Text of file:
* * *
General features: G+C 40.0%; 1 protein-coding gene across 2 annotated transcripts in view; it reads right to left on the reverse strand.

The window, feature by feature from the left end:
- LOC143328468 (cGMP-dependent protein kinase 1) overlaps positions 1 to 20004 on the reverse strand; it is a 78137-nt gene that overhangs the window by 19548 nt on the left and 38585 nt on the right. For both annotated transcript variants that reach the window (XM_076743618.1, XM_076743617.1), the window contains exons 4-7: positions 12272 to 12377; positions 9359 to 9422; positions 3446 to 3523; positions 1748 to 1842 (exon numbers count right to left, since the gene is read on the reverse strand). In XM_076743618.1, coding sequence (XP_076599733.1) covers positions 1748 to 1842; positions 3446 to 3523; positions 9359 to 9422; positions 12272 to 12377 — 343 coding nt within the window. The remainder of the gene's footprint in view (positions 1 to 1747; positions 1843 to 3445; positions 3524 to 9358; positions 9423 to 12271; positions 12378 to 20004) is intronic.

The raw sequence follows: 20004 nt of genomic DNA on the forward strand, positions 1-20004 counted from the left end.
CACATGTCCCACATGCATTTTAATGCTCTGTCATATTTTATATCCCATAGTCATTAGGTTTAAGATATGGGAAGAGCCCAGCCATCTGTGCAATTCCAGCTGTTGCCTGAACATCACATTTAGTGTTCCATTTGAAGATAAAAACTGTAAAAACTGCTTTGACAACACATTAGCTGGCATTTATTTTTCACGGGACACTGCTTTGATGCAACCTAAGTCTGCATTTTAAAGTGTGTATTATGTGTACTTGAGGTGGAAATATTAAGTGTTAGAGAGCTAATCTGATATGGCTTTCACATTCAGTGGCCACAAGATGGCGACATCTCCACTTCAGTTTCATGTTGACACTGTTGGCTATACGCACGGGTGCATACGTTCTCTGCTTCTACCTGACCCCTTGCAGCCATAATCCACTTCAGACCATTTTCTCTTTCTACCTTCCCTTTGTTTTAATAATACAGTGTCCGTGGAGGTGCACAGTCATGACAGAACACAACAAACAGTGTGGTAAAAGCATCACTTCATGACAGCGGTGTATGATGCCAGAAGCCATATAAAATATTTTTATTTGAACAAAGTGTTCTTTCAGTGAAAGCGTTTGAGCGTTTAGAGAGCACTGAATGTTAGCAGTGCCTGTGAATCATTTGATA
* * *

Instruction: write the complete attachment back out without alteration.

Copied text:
General features: G+C 40.0%; 1 protein-coding gene across 2 annotated transcripts in view; it reads right to left on the reverse strand.

The window, feature by feature from the left end:
- LOC143328468 (cGMP-dependent protein kinase 1) overlaps positions 1 to 20004 on the reverse strand; it is a 78137-nt gene that overhangs the window by 19548 nt on the left and 38585 nt on the right. For both annotated transcript variants that reach the window (XM_076743618.1, XM_076743617.1), the window contains exons 4-7: positions 12272 to 12377; positions 9359 to 9422; positions 3446 to 3523; positions 1748 to 1842 (exon numbers count right to left, since the gene is read on the reverse strand). In XM_076743618.1, coding sequence (XP_076599733.1) covers positions 1748 to 1842; positions 3446 to 3523; positions 9359 to 9422; positions 12272 to 12377 — 343 coding nt within the window. The remainder of the gene's footprint in view (positions 1 to 1747; positions 1843 to 3445; positions 3524 to 9358; positions 9423 to 12271; positions 12378 to 20004) is intronic.

The raw sequence follows: 20004 nt of genomic DNA on the forward strand, positions 1-20004 counted from the left end.
CACATGTCCCACATGCATTTTAATGCTCTGTCATATTTTATATCCCATAGTCATTAGGTTTAAGATATGGGAAGAGCCCAGCCATCTGTGCAATTCCAGCTGTTGCCTGAACATCACATTTAGTGTTCCATTTGAAGATAAAAACTGTAAAAACTGCTTTGACAACACATTAGCTGGCATTTATTTTTCACGGGACACTGCTTTGATGCAACCTAAGTCTGCATTTTAAAGTGTGTATTATGTGTACTTGAGGTGGAAATATTAAGTGTTAGAGAGCTAATCTGATATGGCTTTCACATTCAGTGGCCACAAGATGGCGACATCTCCACTTCAGTTTCATGTTGACACTGTTGGCTATACGCACGGGTGCATACGTTCTCTGCTTCTACCTGACCCCTTGCAGCCATAATCCACTTCAGACCATTTTCTCTTTCTACCTTCCCTTTGTTTTAATAATACAGTGTCCGTGGAGGTGCACAGTCATGACAGAACACAACAAACAGTGTGGTAAAAGCATCACTTCATGACAGCGGTGTATGATGCCAGAAGCCATATAAAATATTTTTATTTGAACAAAGTGTTCTTTCAGTGAAAGCGTTTGAGCGTTTAGAGAGCACTGAATGTTAGCAGTGCCTGTGAATCATTTGATA